We don’t know if Pro Bowl right guard Brian Waters will be walking through the doors of Gillette Stadium next week, ready to report for duty after spending the last several months with his family in Texas.
We don’t know who will be the starting center on Sept. 9. Belichick and O-line coach Dante Scarnecchia rotated four candidates in the first quarter against the Giants.
After a few more generic phrases about game film following the preseason finale against the Giants, Belichick said, “I think we made some improvement.”
Of course, Belichick and staff know full well who they intend to have at center, and they have gone over every potential scenario involving the uncertainties of Mankins, Waters, Solder, Sebastian Vollmer and Marcus Cannon.
One other reason to throw out the preseason is the offensive line issue might be moot if the Patriots employ the no-huddle and hurry-up look they have in years past. It’s one reason why Belichick has stressed conditioning so much in camp. He knows that in order to keep defenses on their heels, the offensive line must be able to run an up-tempo offense with little time to rest.
We don’t know if Ridley -- in his second season out of LSU -- can handle the load of being the feature running back on the best offense in the NFL.
We don’t know how Brady plans to keep all of his receivers happy.
We don’t know the state of mind of Welker -- who missed three preseason games reportedly due to the death of a family member in Oklahoma. We don’t know if he’s privately miffed that Hernandez -- represented by the same agency -- got his long-term deal while the team played hardball with him in the offseason.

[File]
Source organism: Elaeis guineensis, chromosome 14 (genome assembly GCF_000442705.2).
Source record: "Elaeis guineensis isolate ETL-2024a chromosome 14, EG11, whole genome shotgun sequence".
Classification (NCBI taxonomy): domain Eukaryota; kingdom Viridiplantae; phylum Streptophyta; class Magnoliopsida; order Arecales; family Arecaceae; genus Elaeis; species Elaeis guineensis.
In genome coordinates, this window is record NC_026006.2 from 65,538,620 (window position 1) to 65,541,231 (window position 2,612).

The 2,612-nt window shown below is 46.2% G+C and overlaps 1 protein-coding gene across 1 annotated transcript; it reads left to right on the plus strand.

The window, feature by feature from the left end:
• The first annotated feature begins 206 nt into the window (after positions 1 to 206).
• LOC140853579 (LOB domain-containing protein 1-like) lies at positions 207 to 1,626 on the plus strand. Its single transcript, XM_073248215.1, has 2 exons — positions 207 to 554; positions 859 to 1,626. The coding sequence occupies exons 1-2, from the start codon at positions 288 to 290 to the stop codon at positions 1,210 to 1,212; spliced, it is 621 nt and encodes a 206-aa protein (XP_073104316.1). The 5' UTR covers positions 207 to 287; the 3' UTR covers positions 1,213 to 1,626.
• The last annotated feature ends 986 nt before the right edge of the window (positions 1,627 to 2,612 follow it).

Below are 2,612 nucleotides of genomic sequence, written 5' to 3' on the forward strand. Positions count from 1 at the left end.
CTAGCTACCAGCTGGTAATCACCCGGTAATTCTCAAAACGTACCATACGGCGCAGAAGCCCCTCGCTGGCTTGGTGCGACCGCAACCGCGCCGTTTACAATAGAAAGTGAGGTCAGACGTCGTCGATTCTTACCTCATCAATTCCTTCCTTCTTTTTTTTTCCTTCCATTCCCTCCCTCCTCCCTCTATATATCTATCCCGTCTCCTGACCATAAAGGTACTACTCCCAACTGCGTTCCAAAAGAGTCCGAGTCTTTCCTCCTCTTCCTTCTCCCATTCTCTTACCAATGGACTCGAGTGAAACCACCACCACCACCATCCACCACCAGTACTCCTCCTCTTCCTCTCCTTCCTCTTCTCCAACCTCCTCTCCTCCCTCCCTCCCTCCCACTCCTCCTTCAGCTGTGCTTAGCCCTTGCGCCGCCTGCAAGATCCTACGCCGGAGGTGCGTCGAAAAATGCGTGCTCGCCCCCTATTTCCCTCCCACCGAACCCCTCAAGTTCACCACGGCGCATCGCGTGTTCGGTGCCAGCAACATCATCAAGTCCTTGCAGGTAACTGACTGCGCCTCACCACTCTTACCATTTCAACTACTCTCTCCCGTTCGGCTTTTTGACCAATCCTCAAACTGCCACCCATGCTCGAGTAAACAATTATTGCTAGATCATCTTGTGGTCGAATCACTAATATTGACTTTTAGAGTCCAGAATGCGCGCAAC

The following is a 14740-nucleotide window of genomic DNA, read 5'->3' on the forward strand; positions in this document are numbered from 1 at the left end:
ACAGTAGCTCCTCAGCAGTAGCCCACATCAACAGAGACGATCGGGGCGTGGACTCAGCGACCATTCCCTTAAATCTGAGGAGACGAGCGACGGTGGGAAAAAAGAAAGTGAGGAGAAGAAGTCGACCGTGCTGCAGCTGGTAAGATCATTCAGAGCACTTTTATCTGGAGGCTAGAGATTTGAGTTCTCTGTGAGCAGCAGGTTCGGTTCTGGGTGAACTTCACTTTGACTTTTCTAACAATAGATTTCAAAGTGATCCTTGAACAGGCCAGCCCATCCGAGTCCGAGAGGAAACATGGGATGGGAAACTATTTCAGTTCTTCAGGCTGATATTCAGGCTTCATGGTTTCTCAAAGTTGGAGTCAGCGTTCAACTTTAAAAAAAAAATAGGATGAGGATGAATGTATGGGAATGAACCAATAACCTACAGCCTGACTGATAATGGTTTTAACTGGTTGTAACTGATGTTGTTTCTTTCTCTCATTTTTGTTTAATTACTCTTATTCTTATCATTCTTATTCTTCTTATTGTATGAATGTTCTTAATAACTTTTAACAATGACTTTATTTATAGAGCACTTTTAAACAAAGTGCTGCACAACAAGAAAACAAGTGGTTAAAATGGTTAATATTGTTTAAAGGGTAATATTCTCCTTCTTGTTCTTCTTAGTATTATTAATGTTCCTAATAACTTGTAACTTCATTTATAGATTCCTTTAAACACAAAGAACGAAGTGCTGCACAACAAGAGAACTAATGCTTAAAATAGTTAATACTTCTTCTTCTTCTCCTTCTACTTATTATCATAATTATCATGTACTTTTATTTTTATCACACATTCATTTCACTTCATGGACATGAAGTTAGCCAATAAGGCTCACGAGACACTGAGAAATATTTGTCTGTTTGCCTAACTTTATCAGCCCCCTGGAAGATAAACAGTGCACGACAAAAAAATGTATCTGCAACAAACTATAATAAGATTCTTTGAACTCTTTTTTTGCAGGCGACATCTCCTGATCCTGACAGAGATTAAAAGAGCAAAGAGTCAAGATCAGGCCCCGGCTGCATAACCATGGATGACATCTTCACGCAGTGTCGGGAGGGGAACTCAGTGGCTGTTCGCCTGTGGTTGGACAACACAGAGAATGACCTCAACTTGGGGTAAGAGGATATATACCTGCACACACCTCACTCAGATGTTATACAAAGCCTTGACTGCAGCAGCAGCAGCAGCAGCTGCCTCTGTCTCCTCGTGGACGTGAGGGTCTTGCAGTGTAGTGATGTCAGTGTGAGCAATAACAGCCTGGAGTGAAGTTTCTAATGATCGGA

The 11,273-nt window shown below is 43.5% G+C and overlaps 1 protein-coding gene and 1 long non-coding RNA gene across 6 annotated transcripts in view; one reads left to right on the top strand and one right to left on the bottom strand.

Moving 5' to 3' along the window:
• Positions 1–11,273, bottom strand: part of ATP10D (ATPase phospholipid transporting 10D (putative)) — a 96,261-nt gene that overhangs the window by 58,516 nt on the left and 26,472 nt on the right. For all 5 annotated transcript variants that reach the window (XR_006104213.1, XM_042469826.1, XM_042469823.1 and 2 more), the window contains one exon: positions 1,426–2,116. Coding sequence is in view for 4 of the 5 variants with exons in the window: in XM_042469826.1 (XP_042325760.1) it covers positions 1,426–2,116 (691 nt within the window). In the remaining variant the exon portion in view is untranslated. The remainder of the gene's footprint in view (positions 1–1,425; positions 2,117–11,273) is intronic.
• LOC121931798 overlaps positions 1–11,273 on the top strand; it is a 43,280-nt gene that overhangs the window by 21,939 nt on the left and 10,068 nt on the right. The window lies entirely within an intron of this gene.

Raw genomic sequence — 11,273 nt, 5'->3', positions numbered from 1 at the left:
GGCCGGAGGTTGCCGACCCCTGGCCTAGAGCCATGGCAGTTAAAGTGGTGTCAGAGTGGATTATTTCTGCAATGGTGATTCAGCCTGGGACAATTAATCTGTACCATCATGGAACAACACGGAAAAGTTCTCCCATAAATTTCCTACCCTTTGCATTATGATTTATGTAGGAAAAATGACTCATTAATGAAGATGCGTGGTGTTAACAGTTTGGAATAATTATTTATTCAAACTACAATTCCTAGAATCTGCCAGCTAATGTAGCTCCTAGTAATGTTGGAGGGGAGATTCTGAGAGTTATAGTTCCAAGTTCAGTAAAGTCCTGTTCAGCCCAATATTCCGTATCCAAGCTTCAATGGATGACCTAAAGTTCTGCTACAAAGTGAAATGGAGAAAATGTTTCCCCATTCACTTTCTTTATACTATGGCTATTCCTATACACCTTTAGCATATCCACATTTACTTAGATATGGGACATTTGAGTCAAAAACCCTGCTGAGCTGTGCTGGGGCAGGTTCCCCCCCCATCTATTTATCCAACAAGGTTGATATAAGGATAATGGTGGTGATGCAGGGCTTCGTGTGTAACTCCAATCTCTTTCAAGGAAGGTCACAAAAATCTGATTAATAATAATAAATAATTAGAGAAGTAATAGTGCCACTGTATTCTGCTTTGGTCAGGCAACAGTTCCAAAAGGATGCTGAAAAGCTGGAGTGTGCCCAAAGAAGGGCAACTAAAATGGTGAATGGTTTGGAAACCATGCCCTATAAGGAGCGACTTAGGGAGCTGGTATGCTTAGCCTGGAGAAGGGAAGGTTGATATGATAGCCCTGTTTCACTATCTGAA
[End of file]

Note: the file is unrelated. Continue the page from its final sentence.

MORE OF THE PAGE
We don’t know how defenses will adjust to Gronkowski after he terrorized them a season ago. Hernandez is certain to play a role in the Patriots’ response.
Defensively, we don’t know if defensive back Devin McCourty can bounce back from a serious case of sophomore slump. We don’t know if Ras-I Dowling is ready to be on the island of corner coverage in the secondary.
We don’t know how Jones and Hightower will respond when offensive protection schemes adjust to them.
One more thing: Forget most of what you saw in the last three weeks. The only people who will get anything out those game films are the coaches who already have watched them and stored them away.
“Everybody that played had an opportunity to show us what he can do,” Belichick said. “Whoever is out there, it’s an opportunity for them and an opportunity for us to evaluate them and also to evaluate our team in those areas. There is nothing wrong with that.”
But Belichick knows the last three weeks have little or no relevance on regular-season game planning.
“I think right now we are just trying to take care of the Patriots,” he said. “We know we have a lot of tough opponents. We know Tennessee will be tough on opening day, but right now we have to do what is best for the New England Patriots, and that is where our focus is.”
What path will the 2012 Patriots take? That’s another question altogether and it’s one that can only be answered by playing games that actually count starting Sept. 9.
What impressions did the Patriots make on you in the preseason? Let’s go to the Trags Bag and find out.
@TrentSouth That I should be weary of drafting Brady in fantasy because the o-line is AWFUL.
@RaQuanO They showed absolutely nothing in how they will attack teams and we will see a completely different team come Week 1
@mrronhutchins Has Hoyer gotten worse or is he just surrounded by less talent when he's on the field this preseason?
@jdooleyiv [Jermaine Cunningham] must have known he was on the bubble.. Looks like he will make 53 man [roster.]